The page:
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Facebook announced Tuesday that it is changing its algorithm to weed out news that is misleading about causes and cures around health conditions. The announcement was made following a Wall Street Journal report detailing examples of posts that promote spammy or misleading health care cures.

Why it matters: Experts cite online misinformation on Facebook and other platforms for creating real-world health problems. Most recently, platforms like Facebook have been blamed for harboring anti-vaccination content, which many argue helped lead to an outbreak of measles cases in the U.S.

Driving the news: Facebook said last month it made two updates to the way it ranks content in its News Feed to reduce posts with exaggerated or sensational health claims and posts attempting to sell products or services based on health-related claims.

  1. It now considers down-ranking posts about health care that exaggerate or mislead, like sensational claims about miracle cures.
  2. It also now considers if a post promotes a product or service based on a health-related claim, like promoting a medication claiming to help someone lose weight.

Between the lines: YouTube has also been taking some action against bad health care content by cutting off advertising for bogus cancer-treatment channels, according to the Wall Street Journal.

  • Facebook and YouTube tell the Journal that they're taking specific action against cancer-related content after the Journal presented the companies with examples of promotional and spammy posts it found on their platforms that promised miracle cures or bogus health services.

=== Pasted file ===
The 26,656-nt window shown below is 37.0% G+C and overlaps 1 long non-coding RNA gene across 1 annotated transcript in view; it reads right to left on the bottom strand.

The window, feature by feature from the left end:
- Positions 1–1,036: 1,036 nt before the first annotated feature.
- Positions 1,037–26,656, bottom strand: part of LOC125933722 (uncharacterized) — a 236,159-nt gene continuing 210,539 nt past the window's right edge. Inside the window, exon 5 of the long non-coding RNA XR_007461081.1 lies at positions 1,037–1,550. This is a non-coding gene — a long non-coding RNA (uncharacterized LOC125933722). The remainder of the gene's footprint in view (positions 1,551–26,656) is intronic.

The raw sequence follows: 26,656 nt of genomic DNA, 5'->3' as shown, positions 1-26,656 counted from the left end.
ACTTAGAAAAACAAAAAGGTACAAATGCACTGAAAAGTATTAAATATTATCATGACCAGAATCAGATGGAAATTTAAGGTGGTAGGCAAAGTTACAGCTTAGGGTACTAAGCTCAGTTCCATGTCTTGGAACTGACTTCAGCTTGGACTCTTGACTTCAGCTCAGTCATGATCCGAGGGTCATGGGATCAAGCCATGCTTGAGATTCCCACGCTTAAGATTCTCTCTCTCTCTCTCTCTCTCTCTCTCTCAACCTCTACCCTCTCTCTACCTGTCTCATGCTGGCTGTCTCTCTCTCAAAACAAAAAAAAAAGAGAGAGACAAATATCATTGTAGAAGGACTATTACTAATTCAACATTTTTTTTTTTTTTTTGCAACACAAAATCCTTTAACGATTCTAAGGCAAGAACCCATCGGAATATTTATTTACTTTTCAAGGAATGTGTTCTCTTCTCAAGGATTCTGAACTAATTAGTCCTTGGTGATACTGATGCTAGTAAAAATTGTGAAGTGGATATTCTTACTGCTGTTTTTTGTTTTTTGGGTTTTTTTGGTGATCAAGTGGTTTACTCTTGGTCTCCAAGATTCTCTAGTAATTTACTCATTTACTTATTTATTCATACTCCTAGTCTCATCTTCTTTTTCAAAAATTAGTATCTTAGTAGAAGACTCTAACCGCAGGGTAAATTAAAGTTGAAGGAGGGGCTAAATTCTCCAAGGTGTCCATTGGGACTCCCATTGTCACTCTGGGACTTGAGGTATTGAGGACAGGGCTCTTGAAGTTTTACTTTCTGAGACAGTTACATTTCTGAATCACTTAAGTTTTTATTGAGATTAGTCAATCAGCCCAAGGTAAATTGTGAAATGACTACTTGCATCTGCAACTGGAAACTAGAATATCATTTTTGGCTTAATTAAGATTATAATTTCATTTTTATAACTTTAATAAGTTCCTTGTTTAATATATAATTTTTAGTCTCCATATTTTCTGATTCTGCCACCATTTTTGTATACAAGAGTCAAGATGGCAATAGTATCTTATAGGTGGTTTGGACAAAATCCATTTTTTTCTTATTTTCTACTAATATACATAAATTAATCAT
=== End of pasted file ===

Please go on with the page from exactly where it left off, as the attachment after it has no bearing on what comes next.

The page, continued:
Be smart: Many of these scams and hoaxes, like clickbait, are created to drive clicks that can lead to ad farms or are meant to scam people into buying products or services that are not approved by regulators for consumption.

The big picture: Facebook has mostly figured out how to weed out scam posts that have been uploaded by bots, but it's had a much harder time filtering out content uploaded by humans that doesn't explicitly violate its rules.

  • Facebook is now establishing more boundaries around what's acceptable on its platform and what's not to be able to tailor filter algorithms around those standards.

Go deeper: Anti-vaccination content haunts Big Tech

Go deeper

Updated 16 mins ago - Politics & Policy

Coronavirus dashboard

Illustration: Eniola Odetunde/Axios

  1. Global: Total confirmed cases as of 6 p.m. ET: 11,921,616 — Total deaths: 546,318 — Total recoveries — 6,506,408Map.
  2. U.S.: Total confirmed cases as of 6 p.m. ET: 3,035,231 — Total deaths: 132,042 — Total recoveries: 936,476 — Total tested: 36,878,106Map.
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  6. 🎧 Podcast: A misinformation "infodemic" is here.
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An "infodemic" of misinformation and disinformation has helped cripple the response to the novel coronavirus.

Why it matters: High-powered social media accelerates the spread of lies and political polarization that motivates people to believe them. Unless the public health sphere can effectively counter misinformation, not even an effective vaccine may be enough to end the pandemic.

Tulsa health official: Trump rally "likely contributed" to coronavirus spike

President Trump speaks at his campaign rally in Tulsa, Okla. on June 20, 2020. Photo: Jabin Botsford/The Washington Post via Getty Images

President Trump's campaign rally and related protests in Tulsa in late June "more than likely" contributed to the area's recent surge in confirmed coronavirus cases, Tulsa City-County Health Department Director Dr. Bruce Dart said Wednesday.

Why it matters: Public health officials, including Dart himself, had urged the campaign to postpone the rally, fearing that a large indoor gathering with few people wearing masks could accelerate the spread of the virus.